Let’s see how this plays out. Head coach D.J. Smith knows he needs more goal-scoring, and he views a more rested Chabot bringing a high-octane, offensive thrust to the forwards, at even strength and on the power play.

“My plan is to have the Zaitsev, Del Zotto, Nick Holden and Josh Browns of the world take the majority of the defensive stuff,” Smith said, in the early days of training camp. “And have Chabby put in offensive situations more often. I think, unfairly to him, because he was our best player and our best all-around defenceman, he’s constantly challenged with playing against the other team’s best players and trying to provide offence. It’s not fair to him.”

In the view of Smith, and others in the organization, Chabot is getting worn down by trying to be Mr. Everything. His average ice time per game of 26:17 last season was second only to Drew Doughty of the Los Angeles Kings.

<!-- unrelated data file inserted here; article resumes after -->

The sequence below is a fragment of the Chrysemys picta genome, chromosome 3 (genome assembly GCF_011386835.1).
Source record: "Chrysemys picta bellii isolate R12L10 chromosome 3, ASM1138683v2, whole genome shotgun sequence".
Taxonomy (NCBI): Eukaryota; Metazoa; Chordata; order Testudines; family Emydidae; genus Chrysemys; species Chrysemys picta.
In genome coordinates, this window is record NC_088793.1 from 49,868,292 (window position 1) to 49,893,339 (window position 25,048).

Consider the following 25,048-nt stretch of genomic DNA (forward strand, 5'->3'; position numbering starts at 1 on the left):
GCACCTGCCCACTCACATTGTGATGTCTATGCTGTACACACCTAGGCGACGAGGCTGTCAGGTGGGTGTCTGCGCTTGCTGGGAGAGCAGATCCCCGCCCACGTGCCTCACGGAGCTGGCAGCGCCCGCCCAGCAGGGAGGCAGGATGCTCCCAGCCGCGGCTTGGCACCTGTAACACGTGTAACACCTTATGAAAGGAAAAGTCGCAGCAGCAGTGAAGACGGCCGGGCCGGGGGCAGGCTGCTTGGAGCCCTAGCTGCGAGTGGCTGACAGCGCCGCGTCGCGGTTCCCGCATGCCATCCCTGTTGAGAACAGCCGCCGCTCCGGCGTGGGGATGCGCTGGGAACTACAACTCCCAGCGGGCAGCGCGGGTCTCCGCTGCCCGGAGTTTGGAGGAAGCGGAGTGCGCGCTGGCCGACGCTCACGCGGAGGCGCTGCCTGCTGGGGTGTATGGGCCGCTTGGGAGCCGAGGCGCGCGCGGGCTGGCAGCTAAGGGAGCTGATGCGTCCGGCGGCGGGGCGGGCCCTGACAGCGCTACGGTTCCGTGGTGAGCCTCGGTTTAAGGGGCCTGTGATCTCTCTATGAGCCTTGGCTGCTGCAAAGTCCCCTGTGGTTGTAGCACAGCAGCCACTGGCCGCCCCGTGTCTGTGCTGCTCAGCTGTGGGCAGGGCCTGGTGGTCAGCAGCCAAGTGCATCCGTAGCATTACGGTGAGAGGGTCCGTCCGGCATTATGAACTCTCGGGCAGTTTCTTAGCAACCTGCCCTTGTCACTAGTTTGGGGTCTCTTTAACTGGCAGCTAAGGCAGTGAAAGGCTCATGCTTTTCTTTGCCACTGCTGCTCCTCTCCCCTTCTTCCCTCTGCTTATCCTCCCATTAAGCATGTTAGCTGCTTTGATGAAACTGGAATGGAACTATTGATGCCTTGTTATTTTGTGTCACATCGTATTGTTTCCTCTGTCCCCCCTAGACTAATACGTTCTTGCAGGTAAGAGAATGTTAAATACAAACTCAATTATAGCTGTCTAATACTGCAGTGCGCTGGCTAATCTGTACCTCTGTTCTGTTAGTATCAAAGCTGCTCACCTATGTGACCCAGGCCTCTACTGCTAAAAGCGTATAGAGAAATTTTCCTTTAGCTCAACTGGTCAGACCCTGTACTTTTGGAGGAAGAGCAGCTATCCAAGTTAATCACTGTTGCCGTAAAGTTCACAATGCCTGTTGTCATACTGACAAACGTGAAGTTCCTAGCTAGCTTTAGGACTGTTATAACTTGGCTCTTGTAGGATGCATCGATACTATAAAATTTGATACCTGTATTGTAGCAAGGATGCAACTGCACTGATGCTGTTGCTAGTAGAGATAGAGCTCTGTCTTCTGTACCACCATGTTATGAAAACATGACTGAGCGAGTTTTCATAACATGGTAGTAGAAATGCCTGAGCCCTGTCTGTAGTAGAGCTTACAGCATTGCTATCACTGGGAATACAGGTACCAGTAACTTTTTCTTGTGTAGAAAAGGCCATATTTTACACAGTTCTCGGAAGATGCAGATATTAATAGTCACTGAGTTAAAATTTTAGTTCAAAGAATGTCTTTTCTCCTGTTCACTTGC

While Chabot didn’t do a ton of penalty killing, he will presumably do even less. And will no longer match up against the opponents’ top line.

“I think this opportunity here is going to allow him to get a lot more offensive zone starts, a lot more time spent with the top six forwards, I would say,” Smith said. “And that really is his skill set. I mean, his defending is so much better than it was. He’s facing the puck, boxing out and all those things, and we know he can play against the best in the world but it helps us when he’s providing offence.”

Chabot, who never complained about his heavy load, seems quite agreeable to slightly less ice time while priming his offensive game, as Zub does the heavy lifting at the back end.

“I think Zuby is such a strong guy in his own zone, and obviously that is something I always try to bring in my game, but to have him being so solid defensively, so strong in battles and corners that I think that is definitely going to help us as a pairing,” Chabot says.

“You guys have seen him, just the way he’s able to skate and make passes and plays in the O-zone . . . to play with him, I think we can really feed off each other and get involved in the O-zone and make more plays. Really, just as a team to just hold onto the puck a bit longer in the offensive zone.”